IF the government believes its announcement of $107 million in funding to Victorian hospitals has set itself as the knight in shining armour coming in to save the day, voters are seemingly less than convinced.
Amid ongoing finger pointing between the federal and state governments, there remains little clarity in who was ultimately responsible for the disgraceful circumstances surrounding the health funding debate.
What most people are concerned about is not who funds but just that it happens. Without support from federal and state governments, beds close, staff disappear and surgeries cease and that’s not a good outcome for anyone who might be sick.
The strategic manner at which the information was released by the federal government late on Wednesday afternoon was designed to get maximum exposure.
It certainly achieved that goal. Yet, the government also must have believed that it could gain political mileage by providing funding directly to hospitals, thus implying the state government could not be trusted.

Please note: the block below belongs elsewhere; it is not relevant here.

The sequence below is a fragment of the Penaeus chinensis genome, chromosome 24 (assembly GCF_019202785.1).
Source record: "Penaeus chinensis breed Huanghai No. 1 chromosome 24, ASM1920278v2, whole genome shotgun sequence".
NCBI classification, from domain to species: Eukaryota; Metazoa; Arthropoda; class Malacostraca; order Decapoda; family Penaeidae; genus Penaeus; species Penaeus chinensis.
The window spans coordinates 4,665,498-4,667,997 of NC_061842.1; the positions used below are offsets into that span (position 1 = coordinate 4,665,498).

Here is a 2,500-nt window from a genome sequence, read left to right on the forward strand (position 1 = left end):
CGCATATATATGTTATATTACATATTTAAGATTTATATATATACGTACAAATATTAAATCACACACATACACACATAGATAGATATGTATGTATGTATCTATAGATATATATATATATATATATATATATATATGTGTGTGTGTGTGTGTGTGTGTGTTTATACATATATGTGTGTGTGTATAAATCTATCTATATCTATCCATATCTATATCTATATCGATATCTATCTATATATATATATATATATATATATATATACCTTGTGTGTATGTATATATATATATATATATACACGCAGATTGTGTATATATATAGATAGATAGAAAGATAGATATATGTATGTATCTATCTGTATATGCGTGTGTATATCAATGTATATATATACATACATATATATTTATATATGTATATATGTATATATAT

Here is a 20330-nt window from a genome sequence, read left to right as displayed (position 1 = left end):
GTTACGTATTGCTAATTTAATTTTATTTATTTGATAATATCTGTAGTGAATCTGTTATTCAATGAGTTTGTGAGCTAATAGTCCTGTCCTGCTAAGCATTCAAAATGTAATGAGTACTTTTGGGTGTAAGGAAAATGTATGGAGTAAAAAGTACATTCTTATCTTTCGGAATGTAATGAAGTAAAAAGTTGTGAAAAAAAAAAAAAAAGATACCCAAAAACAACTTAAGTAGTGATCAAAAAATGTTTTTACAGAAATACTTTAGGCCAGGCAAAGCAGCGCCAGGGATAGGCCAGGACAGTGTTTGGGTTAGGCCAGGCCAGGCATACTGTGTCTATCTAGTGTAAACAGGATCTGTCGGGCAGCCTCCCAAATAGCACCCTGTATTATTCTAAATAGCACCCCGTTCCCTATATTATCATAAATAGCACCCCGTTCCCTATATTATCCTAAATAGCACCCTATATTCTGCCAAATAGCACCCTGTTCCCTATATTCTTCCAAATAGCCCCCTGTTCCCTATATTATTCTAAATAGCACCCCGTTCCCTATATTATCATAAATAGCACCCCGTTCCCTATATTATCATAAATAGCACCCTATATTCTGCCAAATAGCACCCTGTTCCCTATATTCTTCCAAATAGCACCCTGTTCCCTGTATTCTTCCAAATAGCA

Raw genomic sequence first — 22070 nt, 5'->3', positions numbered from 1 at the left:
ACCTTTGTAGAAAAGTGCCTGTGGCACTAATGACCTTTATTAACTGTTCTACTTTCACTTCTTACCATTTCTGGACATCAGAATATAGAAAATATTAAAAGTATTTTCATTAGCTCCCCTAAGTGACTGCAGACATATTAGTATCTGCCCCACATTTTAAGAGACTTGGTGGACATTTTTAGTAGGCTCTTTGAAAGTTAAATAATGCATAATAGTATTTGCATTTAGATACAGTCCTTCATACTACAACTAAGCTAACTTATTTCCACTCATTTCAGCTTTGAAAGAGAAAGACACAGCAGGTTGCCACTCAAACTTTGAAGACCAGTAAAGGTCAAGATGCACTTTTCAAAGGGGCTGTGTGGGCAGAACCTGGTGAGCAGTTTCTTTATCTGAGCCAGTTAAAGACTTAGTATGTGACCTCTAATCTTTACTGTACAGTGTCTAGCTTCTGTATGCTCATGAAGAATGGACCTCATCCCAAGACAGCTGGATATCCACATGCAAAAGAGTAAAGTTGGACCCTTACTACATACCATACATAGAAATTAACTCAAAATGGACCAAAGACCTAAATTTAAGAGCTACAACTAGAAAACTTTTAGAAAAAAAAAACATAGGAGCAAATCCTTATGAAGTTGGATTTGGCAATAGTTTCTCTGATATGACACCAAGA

Stepping in as it has in this instance is the responsible course of action.
But claiming some sort of moral high ground in the process only serves to further ingrain the notion that the debate was less about patients and more about politics.
Ballarat Base Hospital chief executive Andrew Rowe spoke for the majority in his response to the government’s announcement: “We are pleased to get back to what we do best, and that is care for our patients.”
It will be of particular relief for Mr Rowe, as his board – some of whom were appointed by the current state government – has been pushing hard on the issue behind closed doors.
There’s still considerable elements of future funding arrangements that governments on both levels must clarify.
Firstly, will the federal government now also provide hospital funding directly in other states? Also, will the mode of assessing funding distributions – based in some respects on population movements and forecasts – remain the same? Will the state government reassess how it uses federal distributions in health?
The funding announced this week is welcomed.
That aside, it remains a frustration that the impasse couldn’t have been resolved earlier and that future funding remains murky.